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Smith v. Red Top Taxicab Corp.

Decided: October 16, 1933.

ELIZABETH SMITH, PLAINTIFF-RESPONDENT,
v.
RED TOP TAXICAB CORPORATION AND ARTHUR WHOLER, DEFENDANTS-APPELLANTS



On appeals from judgments of the Supreme Court.

For the appellant, William E. Holmwood (Frank J. Brunette, Jr., on the brief).

For the respondent, William L. Greenbaum and Isadore Zuckerman.

Heher

The opinion of the court was delivered by

HEHER, J. Plaintiff-respondent suffered personal injuries as the result, it is claimed, of the negligent operation of a motor vehicle, owned by the corporate defendant, and driven by its servant and co-defendant, Wholer. To recover the consequent damages, she brought two actions in the First District Court of the city of Newark. In each she demanded damages in the sum of $500. In one she alleged bodily injuries, with resultant "pain and mental anguish." In the other she averred that, as a consequence of the bodily injuries, she was compelled to "hire the services of a physician and purchase medicines in an endeavor to" effect a cure of her injuries, and, additionally, suffered a loss of income from her usual occupation during the period of physical disability. The summonses were tested the same day, and the actions were tried together.

Defendants moved, at the trial, for the dismissal of both suits, upon the ground that "they represented but one cause of action, and that the plaintiff did not have the right to institute two suits thereon, one for personal injuries and the other for property damage." The motion was denied. Judgments were entered in favor of the plaintiff, in the first-mentioned cause for $350, and in the second for $250. Appellants now urge that, for the reason assigned, there was error in the denial of the motion to dismiss the suits.

No principle of law is more firmly established than that a

single or entire cause of action cannot be subdivided into several claims, and separate actions maintained thereon. This rule applies to causes of action arising ex delicto. Ordinarily, a single wrongful act affecting a single person gives rise to but one cause of action, for which only one action can be maintained. Leggett v. Lippincott, 50 N.J.L. 462; Reilly v. Sicilian Asphalt Paving Co., 170 N.Y. 40; 62 N.E. Rep. 772; Baltimore Steamship Co. v. Phillips, 274 U.S. 316; 47 Sup. Ct. 600; 71 L. Ed. 1069; McKnight v. Minneapolis Street Railway Co., 127 Minn. 207; 149 N.W. Rep. 131; L.R.A. (1916), D 1164; Perry v. Louisville and Nashville Railroad Co., 199 Ky. 396; 251 S.W. Rep. 202; 39 A.L.R. 560; 1 R.C.L. 341 et seq.; 1 C.J. 1106, 1116. But where there are distinct and separate causes of action, separate actions may be maintained. There is a conflict in the authorities as to the proper rule for determining whether there is one or several causes of action. Some of our sister jurisdictions have ruled that an injury to person and property creates but a single cause of action. The argument in support of that view seems to be that, as the defendant's wrongful act was single, the cause of action must be single, and that the different injuries occasioned by it are merely items of damage proceeding from the same wrong. Reilly v. Sicilian Asphalt Paving Co., supra; Doran v. Cohen, 147 Mass. 342; 17 N.E. Rep. 647; King v. Railroad Co., 80 Minn. 83; 82 N.W. Rep. 1113; 50 L.R.A. 161; Von Fragstein v. Windler, 2 Mo. App. 598.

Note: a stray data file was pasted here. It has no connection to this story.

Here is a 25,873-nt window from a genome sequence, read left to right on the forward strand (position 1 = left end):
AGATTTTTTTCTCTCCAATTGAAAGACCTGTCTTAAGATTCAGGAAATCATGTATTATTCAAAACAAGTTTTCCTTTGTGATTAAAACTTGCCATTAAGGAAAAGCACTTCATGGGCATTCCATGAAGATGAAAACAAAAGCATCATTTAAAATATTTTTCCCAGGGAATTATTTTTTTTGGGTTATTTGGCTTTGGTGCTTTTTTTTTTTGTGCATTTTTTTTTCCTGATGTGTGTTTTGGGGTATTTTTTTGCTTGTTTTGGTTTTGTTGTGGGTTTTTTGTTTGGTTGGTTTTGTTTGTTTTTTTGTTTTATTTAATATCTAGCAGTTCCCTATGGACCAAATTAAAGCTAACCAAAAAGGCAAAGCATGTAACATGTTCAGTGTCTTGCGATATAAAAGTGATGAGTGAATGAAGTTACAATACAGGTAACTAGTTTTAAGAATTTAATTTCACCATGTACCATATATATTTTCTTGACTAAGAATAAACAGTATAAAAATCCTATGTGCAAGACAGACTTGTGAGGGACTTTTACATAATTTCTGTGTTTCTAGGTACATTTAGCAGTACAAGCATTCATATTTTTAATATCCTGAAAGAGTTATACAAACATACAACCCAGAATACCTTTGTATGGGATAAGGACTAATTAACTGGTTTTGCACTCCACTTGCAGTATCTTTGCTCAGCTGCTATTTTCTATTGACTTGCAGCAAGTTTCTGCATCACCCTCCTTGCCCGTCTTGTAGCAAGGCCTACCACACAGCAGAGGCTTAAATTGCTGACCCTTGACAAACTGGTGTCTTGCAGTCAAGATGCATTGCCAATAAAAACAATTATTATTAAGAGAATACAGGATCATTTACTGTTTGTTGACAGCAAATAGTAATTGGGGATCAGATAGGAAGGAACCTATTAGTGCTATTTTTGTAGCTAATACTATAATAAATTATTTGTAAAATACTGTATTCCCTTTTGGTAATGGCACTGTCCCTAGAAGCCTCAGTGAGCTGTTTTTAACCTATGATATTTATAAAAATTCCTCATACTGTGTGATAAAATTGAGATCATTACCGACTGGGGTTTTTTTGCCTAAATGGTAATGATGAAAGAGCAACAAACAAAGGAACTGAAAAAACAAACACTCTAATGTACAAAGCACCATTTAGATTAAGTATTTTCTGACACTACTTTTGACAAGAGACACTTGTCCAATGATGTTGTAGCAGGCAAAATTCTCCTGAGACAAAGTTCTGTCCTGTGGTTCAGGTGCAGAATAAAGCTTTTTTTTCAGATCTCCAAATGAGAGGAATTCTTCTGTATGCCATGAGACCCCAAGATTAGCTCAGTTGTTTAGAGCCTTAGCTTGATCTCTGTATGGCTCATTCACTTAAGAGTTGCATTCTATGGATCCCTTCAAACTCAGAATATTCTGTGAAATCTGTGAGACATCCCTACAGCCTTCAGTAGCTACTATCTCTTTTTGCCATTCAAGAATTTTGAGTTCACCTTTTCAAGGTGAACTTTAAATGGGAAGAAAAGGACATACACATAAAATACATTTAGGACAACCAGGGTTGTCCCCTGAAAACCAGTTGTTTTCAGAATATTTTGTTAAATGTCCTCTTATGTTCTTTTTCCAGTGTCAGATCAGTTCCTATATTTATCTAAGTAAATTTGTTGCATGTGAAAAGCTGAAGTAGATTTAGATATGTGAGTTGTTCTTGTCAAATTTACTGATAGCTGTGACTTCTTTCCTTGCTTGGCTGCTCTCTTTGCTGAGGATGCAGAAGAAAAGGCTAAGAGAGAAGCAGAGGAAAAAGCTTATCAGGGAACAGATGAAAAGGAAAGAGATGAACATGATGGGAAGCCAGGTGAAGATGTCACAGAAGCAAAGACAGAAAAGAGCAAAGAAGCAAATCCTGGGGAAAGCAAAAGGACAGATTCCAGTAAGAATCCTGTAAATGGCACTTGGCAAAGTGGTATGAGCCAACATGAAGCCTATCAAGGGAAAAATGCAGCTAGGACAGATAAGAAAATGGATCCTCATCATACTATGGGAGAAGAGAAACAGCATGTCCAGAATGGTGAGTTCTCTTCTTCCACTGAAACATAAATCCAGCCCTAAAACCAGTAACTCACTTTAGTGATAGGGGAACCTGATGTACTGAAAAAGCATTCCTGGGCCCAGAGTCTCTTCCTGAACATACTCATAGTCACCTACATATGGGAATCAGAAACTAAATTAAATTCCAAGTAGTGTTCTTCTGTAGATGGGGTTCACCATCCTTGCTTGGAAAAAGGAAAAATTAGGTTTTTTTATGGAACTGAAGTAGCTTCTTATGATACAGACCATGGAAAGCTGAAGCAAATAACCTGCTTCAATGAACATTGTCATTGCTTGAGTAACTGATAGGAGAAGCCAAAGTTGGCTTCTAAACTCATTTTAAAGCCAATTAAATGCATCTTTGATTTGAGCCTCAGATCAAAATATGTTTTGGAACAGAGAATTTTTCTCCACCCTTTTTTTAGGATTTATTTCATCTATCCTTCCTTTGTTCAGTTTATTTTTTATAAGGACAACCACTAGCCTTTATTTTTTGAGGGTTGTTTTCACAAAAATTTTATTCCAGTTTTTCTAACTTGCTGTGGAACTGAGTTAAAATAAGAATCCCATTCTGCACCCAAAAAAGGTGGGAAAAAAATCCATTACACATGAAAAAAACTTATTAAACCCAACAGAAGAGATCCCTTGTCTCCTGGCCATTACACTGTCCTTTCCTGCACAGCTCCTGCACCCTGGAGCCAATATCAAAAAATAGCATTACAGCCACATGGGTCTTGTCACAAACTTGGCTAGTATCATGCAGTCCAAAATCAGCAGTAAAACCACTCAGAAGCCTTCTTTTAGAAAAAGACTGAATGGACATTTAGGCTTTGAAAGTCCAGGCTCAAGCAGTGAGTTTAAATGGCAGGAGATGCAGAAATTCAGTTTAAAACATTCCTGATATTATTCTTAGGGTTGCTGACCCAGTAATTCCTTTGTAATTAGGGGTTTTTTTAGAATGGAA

But the rule is otherwise in this state. This court has held that where injury is caused to person and property by the same negligent act, distinct causes of action exist, and therefore a judgment in one cause is not a bar to an action to recover in the other. Ochs v. Public Service Railway Co., 81 N.J.L. 661; 80 A. 495; 36 L.R.A. (N.S.) 240. Mr. Justice Bergen, in holding that there was a clear distinction between the two classes of injuries, pointed to the recognition of the distinction by the legislature, in prescribing a different period of limitation within which suits may be brought to recover damages for the respective injuries, in

making a claim for injury to property assignable, but declining to do so as to claims for personal injuries, and in creating, in case personal injury results in death, a right of action for the benefit of the next of kin, while the right to recover for the injury to property is vested in the estate of decedent. He observed: "These divers statutes concerning limitations, assignability of rights of action, methods of enforcement and distribution of proceeds, are not consistent with a legislative intent that a single wrongful act gives rise to but one cause of action for different injuries, or injuries to different rights, such as are present in the cause under review. The enforcement of the two rights are made subject to such varying conditions, that an inference may justly be drawn that the legislature considered that there was a plain distinction between them and legislated for each from that point of view."

The New York Court of Appeals pointed to similar legislative enactments as recognizing an essential difference between injury to the person and injury to property. Reilly v. Sicilian Asphalt Paving Co., supra. Moreover, as stated by Judge Cullen in the opinion in that case, "the history of the common law shows that the distinction between torts to the person and torts to property has always obtained. Lord Justice Bowan, in the Brunsden case (Brunsden v. Humphrey, 14 Q.B. Div. 141), has pointed out that there is no authority in the books for the proposition that a recovery for trespass to the person is a bar to an action for trespass to goods, or vice versa." Judge Cullen concluded that because "of the great difference between the rules of law applicable to ...


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